Clean fuel may come straight from the sea
Researchers have already found a way to breathe new life into the environmentally-friendly goal of cutting down on fossil fuel emissions.
Danish team from the TNO research centre in Petten and at Wageningen University, both in the Netherlands, reached speeds up to 80 kph with a car powered by seaweed biofuel. The project is funded by the EU, and aims to use algae and seaweed to power motor vehicles instead of petrol.
In an interview with Dutch daily newspaper Noordhollands Dagblad, researcher and scientific coordinator for EU-funded MacroFuels, Jaap van Hal, said that the team wanted to determine whether seaweed fuel can power a car in the same way regular fuel can, and how it would impact on the automobile’s parts.
“This means that this fuel could be used for private cars in the future [and that] seaweed fuel is also interesting for aviation and shipping,” he said. Aside from serving as a more sustainable fuel alternative, seaweed is easy and quick to grow, and can be used in food and plastics as well as biofuels.
In 2012 alone, farmed seaweed output reached 24 million tons reported Science Direct, and Asian countries produced 99 percent of this marine algae crop. And with mass production comes immense potential. Though Europe is a pioneer when it comes to turning crops such as corn, sugar, and soy into clean, renewable energy, the process requires fertilizer, land, and irrigation systems.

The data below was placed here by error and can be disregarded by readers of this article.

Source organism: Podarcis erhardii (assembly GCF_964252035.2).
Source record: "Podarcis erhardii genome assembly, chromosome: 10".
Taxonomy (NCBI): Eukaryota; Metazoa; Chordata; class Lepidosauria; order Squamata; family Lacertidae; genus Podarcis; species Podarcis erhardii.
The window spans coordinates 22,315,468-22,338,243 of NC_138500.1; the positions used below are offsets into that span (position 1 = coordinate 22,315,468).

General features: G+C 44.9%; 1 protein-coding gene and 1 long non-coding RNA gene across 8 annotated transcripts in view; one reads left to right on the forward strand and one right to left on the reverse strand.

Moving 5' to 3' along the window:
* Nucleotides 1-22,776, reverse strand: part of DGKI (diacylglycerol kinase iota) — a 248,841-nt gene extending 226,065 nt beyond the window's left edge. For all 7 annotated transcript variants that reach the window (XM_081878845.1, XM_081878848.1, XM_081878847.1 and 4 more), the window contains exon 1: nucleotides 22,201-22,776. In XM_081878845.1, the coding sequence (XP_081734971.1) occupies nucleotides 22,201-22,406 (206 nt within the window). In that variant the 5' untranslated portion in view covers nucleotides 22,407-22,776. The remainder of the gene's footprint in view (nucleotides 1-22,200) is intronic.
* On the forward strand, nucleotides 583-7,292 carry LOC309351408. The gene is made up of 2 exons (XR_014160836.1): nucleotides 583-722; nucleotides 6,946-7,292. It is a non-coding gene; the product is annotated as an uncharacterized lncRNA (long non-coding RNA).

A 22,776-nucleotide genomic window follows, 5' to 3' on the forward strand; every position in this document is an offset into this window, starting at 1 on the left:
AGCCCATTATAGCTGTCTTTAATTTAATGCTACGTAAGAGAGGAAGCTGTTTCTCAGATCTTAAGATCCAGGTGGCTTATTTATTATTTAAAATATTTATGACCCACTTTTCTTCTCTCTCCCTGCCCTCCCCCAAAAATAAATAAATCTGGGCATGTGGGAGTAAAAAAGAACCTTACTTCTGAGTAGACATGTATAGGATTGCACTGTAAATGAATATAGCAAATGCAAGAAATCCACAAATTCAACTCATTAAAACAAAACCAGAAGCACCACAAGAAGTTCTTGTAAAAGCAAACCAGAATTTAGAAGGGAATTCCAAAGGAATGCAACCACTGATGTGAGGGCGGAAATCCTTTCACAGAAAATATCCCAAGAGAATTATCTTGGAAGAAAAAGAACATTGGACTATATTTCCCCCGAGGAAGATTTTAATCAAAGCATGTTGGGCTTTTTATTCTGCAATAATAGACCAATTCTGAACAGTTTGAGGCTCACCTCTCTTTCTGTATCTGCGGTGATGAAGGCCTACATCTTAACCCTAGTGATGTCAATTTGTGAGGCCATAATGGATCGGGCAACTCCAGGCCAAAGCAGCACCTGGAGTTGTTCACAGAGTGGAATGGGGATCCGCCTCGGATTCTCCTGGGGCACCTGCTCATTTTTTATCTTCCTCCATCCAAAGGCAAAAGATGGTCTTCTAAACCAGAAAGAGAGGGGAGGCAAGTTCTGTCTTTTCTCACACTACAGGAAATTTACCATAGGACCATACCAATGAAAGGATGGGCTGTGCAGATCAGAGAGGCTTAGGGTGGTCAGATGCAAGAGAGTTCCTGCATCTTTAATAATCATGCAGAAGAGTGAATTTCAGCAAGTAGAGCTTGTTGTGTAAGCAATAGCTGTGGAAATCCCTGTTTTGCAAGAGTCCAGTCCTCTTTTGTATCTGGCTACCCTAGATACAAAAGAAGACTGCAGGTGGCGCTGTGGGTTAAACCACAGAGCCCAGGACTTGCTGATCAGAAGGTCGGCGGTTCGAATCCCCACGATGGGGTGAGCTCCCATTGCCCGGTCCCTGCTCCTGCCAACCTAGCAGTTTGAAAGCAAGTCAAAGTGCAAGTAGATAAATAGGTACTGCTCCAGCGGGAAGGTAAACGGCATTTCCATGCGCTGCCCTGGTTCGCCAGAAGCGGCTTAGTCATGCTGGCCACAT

This is why European researchers looked beyond land for another solution. Algae and seaweed, which only require saltwater and sun to grow, might just become the next big thing in biofuels.
Dr. Van Hal has likened running a 10-acre seaweed farm to a 1,000 farm operation indicating that the work is intensive. However researchers feel optimistic about the ability to give the oil industry a clean makeover. Van Hal and his team hope to carve out an entirely new industry around seaweed biofuels, eventually testing their discovery on trucks or other heavy machinery.
The Dane’s dedication to environmentalism has also inspired another European country to take action. Norway isn’t far behind when it comes to using oceanic resources as biofuel. Norweigen startup, Alginor, is using seaweed and algae from the North Sea for a bio-refinery.
The outlook is promising with so many research institutions and dedicated scientists putting their resources into developing cleaner energy and biofuels. In just a few years, our cars could run on seaweed.
As China and Indonesia are the world’s biggest seaweed producers, preserving seaweed wetland habitats using sustainable practices may allow people from all over the world to breathe cleaner air, live healthier lives, and leave our planet in better shape for generations to come.